It’s a line from the book The Dead Beat by Marilyn Johnson that caught my attention. (It’s about obituaries and a good read.)
“Non-suicidal poets tend to live long lives.”
Do they live particularly long? Or is it a retirement profession. Maybe they start old already.
It’s the “non-suicidal” part that gets me in this line. If you don’t self-destruct… Poets, we all understand, have a habit of exploding like Spinal Tap drummers.
Suicidal poets (good rock band name, that) are the ones who are too young to have come to peace yet with the challenges of living. If they can’t express themselves or make their living through their art they have no choice but to die.
Non-suicidal poets tend to live long lives… they’re not skydivers after all… They’re not working on a fishing trawler. (Non-suicidal coal miners tend to live short lives.)
Here’s a secret about suicidal poets that might bring consolation to those going through a rough patch—especially aspiring writers or artists who can’t seem to find recognition in the world:
Suicidal poets sometimes live long lives too. They deal with moments of doubt and despair and they chug along. They stick around long enough to experience the moments of joy, passion and the transcendent experience of writing in flow.
Take the example of Iris Tree.
Wikipedia sums up Iris Tree’s 71-year life this way: “Iris Tree was an English poet, actress and artists’ model, described as a bohemian, an eccentric a wit and an adventuress.”
But if you look up her poems—they’re old enough to be available on Google Books—you encounter vivid descriptions of depression. One dark poem after another.
This is the opening of one from her 1917 book “Poems.”
THERE are songs enough of love, of joy, of grief:
Roads to the sunset, alleys to the moon;
Poems of the red rose and the golden leaf,
Fantastic faery and gay ballad tune.
The long road unto nothing I will sing,
Sing on one note, monotonous and dry,
Of sameness, calmness and the years that bring
No more emotion than the fear to die.
Grey house, grey house and after that grey house,
Another house as grey and steep and still:
An old cat tired of playing with a mouse,
A sick child tired of chasing down the hill.
Shuffle and hurry, idle feet, and slow,
Grim face and merry face, so ugly all!
Why do you hurry? Where is there to go?
Pretty bleak for an “eccentric, adventuress, bohemian.”
I imagine she felt disappointment and despair in proportion to her hopes for the world. I envision her as a woman who ached for the grand adventure of life, who wanted to discover something beyond the ordinary, but who came up against limitation, a life that could not be magical each moment. In short, life.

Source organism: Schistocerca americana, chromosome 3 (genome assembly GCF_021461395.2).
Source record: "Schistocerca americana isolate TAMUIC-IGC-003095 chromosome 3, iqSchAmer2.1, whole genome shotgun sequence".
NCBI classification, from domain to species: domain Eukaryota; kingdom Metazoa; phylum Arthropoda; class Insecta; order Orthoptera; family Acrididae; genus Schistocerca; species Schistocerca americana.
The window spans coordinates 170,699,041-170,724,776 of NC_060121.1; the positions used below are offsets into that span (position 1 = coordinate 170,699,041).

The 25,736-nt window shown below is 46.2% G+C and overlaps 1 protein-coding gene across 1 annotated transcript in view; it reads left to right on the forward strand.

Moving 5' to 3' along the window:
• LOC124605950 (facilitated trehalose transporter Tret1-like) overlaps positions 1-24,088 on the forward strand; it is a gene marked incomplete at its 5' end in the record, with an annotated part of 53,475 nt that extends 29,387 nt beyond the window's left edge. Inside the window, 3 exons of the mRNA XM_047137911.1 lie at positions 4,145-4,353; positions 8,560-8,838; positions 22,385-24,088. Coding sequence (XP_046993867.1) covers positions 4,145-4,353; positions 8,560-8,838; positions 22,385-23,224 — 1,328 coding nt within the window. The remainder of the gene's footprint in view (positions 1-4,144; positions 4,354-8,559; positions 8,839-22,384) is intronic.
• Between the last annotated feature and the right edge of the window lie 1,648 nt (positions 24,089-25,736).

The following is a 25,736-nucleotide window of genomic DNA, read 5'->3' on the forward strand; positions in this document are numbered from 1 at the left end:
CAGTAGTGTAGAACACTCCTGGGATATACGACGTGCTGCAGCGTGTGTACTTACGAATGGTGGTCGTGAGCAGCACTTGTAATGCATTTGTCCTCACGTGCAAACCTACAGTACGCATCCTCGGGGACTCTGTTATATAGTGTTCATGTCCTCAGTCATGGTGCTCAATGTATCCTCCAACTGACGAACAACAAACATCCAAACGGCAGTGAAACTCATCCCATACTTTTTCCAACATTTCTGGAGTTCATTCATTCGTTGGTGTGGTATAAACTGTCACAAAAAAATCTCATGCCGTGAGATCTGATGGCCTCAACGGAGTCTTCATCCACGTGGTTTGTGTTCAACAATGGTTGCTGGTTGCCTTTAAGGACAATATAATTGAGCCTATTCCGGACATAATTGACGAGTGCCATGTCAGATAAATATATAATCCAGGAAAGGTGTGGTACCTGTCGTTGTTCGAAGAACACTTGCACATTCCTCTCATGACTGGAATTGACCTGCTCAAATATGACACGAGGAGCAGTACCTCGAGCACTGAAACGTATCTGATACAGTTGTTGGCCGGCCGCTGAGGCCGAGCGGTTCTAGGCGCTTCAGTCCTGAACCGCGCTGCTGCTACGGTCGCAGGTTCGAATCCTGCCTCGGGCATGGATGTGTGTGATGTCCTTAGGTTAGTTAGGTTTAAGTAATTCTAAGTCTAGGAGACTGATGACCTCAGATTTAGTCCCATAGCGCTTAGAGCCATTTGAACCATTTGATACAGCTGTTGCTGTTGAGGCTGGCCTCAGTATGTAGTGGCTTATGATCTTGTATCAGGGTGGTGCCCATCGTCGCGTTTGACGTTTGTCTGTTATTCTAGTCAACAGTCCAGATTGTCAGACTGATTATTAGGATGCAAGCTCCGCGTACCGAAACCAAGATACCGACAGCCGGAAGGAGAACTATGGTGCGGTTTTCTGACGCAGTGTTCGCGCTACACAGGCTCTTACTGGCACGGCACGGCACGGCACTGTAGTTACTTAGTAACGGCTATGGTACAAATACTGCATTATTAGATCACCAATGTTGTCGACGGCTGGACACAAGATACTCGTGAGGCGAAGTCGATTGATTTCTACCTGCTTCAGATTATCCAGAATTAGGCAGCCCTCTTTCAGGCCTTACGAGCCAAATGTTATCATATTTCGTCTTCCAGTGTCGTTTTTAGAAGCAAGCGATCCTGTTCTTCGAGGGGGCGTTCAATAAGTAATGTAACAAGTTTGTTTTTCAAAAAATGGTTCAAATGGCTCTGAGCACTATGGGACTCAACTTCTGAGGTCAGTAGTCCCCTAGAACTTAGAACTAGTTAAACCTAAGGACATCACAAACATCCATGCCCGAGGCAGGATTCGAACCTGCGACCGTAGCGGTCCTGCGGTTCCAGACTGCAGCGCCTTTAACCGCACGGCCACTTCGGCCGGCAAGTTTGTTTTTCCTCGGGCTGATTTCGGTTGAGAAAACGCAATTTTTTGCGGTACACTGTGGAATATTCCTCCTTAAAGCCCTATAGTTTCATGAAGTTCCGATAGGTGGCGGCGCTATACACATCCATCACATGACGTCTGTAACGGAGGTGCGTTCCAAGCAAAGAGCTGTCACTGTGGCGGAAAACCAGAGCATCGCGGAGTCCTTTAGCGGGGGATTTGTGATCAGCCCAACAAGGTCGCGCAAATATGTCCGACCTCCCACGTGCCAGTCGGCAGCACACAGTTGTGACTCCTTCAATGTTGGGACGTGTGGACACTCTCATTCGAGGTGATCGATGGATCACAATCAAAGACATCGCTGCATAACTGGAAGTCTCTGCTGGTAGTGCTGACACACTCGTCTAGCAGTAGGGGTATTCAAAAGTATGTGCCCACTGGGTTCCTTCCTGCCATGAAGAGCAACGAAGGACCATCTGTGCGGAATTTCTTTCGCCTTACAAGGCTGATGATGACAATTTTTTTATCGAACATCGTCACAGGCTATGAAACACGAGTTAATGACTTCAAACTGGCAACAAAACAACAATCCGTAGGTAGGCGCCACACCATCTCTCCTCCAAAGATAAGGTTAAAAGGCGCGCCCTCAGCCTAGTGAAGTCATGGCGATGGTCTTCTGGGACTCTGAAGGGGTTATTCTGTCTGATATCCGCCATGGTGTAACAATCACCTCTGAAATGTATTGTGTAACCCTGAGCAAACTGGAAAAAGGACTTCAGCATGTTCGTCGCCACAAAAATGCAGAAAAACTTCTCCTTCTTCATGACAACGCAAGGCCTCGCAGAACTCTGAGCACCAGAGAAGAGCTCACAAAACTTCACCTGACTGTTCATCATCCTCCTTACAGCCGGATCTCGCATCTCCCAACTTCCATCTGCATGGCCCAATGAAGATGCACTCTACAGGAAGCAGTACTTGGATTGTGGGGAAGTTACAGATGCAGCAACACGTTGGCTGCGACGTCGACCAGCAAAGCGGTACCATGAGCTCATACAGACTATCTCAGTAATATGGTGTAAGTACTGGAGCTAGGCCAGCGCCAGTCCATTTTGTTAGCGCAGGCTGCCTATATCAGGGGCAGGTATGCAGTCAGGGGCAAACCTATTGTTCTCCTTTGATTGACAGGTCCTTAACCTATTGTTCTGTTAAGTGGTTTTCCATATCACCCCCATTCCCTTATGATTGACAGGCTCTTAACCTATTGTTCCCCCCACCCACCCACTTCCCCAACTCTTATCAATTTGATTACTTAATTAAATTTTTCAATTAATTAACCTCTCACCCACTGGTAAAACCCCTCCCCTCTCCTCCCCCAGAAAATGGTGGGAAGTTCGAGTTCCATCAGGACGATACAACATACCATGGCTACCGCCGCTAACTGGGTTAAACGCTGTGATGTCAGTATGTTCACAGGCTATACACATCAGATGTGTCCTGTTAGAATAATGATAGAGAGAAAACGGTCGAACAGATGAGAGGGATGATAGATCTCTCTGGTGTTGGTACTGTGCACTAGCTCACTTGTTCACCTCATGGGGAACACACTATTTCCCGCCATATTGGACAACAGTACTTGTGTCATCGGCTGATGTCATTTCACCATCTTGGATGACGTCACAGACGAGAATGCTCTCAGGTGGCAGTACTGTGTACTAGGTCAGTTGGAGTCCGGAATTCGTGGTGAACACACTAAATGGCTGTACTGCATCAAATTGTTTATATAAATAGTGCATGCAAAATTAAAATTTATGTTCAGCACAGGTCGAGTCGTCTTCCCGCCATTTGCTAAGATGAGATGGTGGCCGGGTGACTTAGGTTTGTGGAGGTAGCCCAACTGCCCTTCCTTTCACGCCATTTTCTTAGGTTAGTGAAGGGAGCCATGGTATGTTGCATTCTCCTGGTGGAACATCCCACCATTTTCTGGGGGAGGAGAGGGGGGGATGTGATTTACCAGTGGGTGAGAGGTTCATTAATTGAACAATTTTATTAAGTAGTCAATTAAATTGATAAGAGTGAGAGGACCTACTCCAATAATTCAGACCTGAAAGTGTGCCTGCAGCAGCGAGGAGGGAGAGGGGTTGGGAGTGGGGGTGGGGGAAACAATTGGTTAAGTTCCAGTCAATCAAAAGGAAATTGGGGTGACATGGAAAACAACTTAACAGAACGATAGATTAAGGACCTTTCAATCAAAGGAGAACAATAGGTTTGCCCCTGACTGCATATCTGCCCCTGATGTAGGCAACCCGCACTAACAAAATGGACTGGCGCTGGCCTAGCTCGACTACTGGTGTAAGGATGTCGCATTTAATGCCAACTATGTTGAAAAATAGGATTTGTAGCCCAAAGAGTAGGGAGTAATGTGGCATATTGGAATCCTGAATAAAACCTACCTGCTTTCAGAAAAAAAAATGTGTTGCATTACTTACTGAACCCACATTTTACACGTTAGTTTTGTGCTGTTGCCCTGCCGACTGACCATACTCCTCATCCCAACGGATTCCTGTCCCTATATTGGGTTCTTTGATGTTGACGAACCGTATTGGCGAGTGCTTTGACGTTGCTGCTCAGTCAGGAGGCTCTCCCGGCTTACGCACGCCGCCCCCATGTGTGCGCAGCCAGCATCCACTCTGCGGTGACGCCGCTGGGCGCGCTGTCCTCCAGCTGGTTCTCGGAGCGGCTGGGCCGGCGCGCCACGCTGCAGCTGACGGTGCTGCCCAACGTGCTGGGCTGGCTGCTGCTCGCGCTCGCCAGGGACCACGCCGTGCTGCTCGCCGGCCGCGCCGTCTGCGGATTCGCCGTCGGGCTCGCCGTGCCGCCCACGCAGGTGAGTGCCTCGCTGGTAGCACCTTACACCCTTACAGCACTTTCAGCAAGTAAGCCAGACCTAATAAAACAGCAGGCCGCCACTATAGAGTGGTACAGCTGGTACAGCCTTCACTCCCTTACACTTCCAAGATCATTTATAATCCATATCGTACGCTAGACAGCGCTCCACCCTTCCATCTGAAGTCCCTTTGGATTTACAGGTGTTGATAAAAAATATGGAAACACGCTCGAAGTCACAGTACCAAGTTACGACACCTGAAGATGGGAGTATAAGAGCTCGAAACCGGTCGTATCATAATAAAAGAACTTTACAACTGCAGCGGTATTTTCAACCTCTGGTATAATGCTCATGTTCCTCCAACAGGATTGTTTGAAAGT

The most famous speech on suicide in the English language, of course, comes from William Shakespeare. Hamlet’s “To be or not to be…”
“Who would fardels bear, To grunt and sweat under a weary life, But that the dread of something after death, The undiscovered country, from whose bourn No traveller returns, puzzles the will, And makes us rather bear those ills we have Than fly to others that we know not of? Thus conscience does make cowards of us all, And thus the native hue of resolution Is sicklied o’er with the pale cast of thought, And enterprise of great pitch and moment With this regard their currents turn awry And lose the name of action.”
Hamlet chooses the habit of life over the unknown of death.
Centuries later another playwright, Tony Kushner, put the same question to his character Prior Walter in “Angels in America,” he said:
“Bless me anyway. I want more life. I can’t help myself. I do. I’ve lived through such terrible times, and there are people who live through much, much worse, but…You see them living anyway. When they’re more spirit than body, more sores than skin, when they’re burned and in agony, when flies lay eggs in the corners of the eyes of their children, they live. Death usually has to take life away. I don’t know if that’s just the animal. I don’t know if it’s not braver to die. But I recognize the habit. The addiction to being alive. We live past hope. If I can find hope anywhere, that’s it, that’s the best I can do. It’s so much not enough, so inadequate but…Bless me anyway. I want more life.”
What I like about both of these speeches is the admission that the speaker could be wrong— that life may not be preferable to death— but that he chooses it anyway, without any guarantees. There is something liberating in this.
It is only with the knowledge of the option of death that you can truly choose to live. Once you have decided that it is worth “bearing these fardels,” then you can endure what life throws at you. You have placed a value on your life, beyond circumstances— a value on living itself.
Iris Tree wrote:
HOW often, when the thought of suicide
With ghostly weapon beckons us to die,
The ghosts of many foods alluring glide
On golden dishes, wine in purple tide
To drown our whim. Things danced before the eye
Like tasselled grapes to Tantalus: The sly
Blue of a curling trout, the battened pride
Of ham in frills, complacent quails that lie
Resigned to death like heroes—July peas,
Expectant bottles foaming at the brink—
White bread, and honey of the golden bees—
A peach with velvet coat, some prawns in pink,
A slice of beef carved deftly, Stilton cheese,
And cup where berries float and bubbles wink.
It may not be one of the greatest poems of the English language, but the more I read it, the more I like it.
I like how Tree is distracted from her despair by a simple habit- eating—an experience that offers an opportunity for pleasure and gratitude. There is no promise of a better future where all her problems will be gone. There is only the present moment and something to savor, the bounty of the earth. That makes life worth holding onto for a few moments more, and maybe the next few, and the next until eventually you find that suicidal poets, too, can live long, rewarding lives.